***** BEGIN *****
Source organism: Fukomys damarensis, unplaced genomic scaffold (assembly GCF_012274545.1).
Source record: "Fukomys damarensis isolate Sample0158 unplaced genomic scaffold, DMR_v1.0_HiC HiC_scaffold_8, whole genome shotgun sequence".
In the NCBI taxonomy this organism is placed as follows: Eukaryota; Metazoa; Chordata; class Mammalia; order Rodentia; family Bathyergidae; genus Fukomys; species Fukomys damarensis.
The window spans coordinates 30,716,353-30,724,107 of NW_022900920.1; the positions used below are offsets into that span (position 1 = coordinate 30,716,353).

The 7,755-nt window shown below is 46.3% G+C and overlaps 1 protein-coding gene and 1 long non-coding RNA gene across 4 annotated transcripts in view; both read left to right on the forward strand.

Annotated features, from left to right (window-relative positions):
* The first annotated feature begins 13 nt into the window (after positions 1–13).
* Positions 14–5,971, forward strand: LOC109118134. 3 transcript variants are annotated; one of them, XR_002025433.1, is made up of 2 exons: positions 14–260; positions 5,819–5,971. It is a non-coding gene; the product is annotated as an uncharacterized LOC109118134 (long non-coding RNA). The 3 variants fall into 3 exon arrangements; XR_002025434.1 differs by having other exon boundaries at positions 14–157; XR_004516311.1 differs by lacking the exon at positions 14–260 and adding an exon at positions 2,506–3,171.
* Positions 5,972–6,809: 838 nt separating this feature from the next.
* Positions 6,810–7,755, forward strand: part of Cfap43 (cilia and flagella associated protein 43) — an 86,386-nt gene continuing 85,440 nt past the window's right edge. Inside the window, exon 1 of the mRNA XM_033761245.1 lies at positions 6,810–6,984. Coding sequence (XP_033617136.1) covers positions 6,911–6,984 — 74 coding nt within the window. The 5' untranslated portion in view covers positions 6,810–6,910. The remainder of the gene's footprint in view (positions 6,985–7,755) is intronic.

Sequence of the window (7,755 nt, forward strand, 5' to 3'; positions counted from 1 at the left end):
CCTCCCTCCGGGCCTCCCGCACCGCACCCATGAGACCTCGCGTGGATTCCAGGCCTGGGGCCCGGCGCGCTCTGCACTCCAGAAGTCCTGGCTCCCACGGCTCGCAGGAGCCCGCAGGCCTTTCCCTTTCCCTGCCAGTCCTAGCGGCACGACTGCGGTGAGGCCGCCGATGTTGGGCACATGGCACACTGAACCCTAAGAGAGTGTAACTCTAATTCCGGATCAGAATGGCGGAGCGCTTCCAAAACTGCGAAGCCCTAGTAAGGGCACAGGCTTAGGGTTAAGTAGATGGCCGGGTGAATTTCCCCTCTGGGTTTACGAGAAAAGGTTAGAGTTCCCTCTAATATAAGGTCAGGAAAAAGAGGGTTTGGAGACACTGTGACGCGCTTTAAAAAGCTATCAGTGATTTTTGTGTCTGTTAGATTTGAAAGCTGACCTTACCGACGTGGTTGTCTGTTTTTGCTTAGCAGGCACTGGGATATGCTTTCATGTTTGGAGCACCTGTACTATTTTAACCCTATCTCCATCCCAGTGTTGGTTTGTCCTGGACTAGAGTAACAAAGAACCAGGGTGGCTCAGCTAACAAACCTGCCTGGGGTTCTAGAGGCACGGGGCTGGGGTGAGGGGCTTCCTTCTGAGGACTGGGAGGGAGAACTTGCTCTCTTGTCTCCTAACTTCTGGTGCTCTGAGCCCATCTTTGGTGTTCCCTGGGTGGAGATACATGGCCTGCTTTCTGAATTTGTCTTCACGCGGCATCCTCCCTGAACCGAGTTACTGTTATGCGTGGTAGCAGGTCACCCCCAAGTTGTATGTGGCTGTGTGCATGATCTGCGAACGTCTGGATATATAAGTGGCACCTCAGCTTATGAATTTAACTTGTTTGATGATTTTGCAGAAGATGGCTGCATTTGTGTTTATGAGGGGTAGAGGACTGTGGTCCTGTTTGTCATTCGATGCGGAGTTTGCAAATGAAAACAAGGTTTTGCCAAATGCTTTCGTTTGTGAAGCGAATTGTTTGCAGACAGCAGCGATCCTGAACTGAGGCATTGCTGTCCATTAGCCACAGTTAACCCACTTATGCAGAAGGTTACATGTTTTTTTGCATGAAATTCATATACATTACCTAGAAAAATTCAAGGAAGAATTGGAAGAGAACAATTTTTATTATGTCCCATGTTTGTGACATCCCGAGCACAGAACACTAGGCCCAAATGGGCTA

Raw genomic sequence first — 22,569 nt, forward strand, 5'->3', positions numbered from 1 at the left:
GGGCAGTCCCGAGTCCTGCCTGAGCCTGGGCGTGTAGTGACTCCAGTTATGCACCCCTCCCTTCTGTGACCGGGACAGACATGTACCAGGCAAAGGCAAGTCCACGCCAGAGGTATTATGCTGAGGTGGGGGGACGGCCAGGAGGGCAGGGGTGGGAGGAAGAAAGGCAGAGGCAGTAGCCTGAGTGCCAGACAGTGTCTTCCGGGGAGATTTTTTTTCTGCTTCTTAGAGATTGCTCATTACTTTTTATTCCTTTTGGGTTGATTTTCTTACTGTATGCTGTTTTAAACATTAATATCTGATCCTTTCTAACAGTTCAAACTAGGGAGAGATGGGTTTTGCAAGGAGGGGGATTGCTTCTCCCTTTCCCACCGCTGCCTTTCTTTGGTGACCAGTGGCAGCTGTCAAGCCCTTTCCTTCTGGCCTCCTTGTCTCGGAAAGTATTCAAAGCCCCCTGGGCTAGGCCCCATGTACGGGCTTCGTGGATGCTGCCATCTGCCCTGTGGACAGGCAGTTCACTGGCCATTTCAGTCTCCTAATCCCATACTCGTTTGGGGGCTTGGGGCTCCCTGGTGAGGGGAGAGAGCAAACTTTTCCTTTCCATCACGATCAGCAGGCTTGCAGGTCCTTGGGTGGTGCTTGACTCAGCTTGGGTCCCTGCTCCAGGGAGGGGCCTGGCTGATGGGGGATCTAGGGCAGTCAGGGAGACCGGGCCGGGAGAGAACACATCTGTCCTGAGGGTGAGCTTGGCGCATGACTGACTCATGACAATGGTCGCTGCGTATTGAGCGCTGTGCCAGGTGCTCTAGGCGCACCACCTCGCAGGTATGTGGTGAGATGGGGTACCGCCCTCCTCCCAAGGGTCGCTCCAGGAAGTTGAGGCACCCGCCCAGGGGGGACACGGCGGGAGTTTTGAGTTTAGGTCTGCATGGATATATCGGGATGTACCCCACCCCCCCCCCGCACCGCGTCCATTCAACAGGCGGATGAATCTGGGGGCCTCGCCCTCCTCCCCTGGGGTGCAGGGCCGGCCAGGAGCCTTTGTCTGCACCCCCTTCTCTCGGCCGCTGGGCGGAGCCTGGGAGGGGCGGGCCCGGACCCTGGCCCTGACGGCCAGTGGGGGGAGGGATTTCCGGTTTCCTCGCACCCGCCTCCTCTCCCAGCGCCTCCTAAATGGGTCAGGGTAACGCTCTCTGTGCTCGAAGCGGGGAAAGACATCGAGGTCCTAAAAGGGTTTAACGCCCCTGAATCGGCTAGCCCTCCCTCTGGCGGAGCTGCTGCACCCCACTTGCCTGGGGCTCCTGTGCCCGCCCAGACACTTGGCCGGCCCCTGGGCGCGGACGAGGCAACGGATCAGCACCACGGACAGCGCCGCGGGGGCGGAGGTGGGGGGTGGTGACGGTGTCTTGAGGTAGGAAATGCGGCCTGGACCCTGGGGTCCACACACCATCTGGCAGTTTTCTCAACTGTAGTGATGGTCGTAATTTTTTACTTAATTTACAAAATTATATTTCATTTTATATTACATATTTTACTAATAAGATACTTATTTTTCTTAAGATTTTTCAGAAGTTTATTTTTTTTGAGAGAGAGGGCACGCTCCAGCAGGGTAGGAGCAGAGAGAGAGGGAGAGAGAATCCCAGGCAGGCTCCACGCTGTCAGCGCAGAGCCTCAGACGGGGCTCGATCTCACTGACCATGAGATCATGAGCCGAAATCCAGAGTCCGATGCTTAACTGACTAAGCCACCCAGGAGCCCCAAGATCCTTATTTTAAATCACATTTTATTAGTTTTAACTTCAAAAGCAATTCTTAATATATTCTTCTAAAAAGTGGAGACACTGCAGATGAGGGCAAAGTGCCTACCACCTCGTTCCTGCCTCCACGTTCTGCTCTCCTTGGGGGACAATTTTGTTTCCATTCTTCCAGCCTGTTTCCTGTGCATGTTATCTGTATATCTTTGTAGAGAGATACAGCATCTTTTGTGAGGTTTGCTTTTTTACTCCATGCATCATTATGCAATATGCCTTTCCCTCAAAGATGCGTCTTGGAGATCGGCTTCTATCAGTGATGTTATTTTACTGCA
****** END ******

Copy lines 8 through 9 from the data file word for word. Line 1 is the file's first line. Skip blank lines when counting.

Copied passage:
* Positions 14–5,971, forward strand: LOC109118134. 3 transcript variants are annotated; one of them, XR_002025433.1, is made up of 2 exons: positions 14–260; positions 5,819–5,971. It is a non-coding gene; the product is annotated as an uncharacterized LOC109118134 (long non-coding RNA). The 3 variants fall into 3 exon arrangements; XR_002025434.1 differs by having other exon boundaries at positions 14–157; XR_004516311.1 differs by lacking the exon at positions 14–260 and adding an exon at positions 2,506–3,171.
* Positions 5,972–6,809: 838 nt separating this feature from the next.